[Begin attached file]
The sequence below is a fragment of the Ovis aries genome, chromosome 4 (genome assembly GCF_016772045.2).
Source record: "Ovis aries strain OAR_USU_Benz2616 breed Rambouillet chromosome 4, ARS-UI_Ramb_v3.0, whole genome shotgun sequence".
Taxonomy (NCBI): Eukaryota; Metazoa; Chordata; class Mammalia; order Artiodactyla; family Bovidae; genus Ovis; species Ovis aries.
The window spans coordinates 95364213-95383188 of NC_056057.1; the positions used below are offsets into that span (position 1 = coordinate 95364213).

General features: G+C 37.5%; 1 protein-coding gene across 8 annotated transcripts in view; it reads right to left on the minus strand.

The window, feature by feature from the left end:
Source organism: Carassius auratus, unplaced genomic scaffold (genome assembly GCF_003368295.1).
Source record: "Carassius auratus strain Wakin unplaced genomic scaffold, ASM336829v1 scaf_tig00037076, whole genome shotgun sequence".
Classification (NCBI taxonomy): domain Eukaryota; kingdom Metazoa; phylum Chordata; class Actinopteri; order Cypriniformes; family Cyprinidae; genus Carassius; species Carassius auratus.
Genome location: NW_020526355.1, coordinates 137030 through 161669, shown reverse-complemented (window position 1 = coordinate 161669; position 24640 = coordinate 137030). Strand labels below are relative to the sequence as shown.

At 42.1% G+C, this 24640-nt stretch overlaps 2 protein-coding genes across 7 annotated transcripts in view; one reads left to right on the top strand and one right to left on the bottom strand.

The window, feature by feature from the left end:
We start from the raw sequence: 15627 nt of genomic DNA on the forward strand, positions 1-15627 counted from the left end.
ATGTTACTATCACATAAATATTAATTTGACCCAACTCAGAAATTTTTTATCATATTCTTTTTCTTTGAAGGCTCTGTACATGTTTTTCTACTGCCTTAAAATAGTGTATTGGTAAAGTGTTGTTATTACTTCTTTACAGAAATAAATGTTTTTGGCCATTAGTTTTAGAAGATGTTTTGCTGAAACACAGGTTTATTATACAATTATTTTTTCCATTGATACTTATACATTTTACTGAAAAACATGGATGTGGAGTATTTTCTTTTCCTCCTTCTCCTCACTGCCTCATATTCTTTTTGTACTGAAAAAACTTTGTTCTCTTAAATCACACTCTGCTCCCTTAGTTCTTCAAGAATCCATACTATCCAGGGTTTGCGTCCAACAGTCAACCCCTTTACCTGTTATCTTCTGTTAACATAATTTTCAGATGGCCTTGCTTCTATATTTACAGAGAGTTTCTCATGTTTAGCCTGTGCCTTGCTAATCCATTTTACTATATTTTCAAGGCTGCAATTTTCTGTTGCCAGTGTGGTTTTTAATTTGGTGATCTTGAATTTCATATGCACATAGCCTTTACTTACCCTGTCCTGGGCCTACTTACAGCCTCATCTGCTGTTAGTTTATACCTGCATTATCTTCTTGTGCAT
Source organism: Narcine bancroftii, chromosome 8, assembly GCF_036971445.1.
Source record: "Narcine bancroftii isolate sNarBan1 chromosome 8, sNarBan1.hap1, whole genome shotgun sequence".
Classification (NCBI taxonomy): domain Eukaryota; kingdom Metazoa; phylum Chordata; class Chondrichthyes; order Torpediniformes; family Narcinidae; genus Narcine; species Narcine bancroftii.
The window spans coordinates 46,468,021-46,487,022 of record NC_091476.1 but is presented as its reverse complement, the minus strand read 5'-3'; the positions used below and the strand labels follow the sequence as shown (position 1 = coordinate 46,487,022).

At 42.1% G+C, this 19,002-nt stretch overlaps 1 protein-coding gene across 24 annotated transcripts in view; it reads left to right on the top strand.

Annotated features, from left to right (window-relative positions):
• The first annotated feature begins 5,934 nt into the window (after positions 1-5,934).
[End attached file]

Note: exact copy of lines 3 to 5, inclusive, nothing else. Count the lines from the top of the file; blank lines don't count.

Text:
Taxonomy (NCBI): Eukaryota; Metazoa; Chordata; class Mammalia; order Artiodactyla; family Bovidae; genus Ovis; species Ovis aries.
The window spans coordinates 95364213-95383188 of NC_056057.1; the positions used below are offsets into that span (position 1 = coordinate 95364213).

General features: G+C 37.5%; 1 protein-coding gene across 8 annotated transcripts in view; it reads right to left on the minus strand.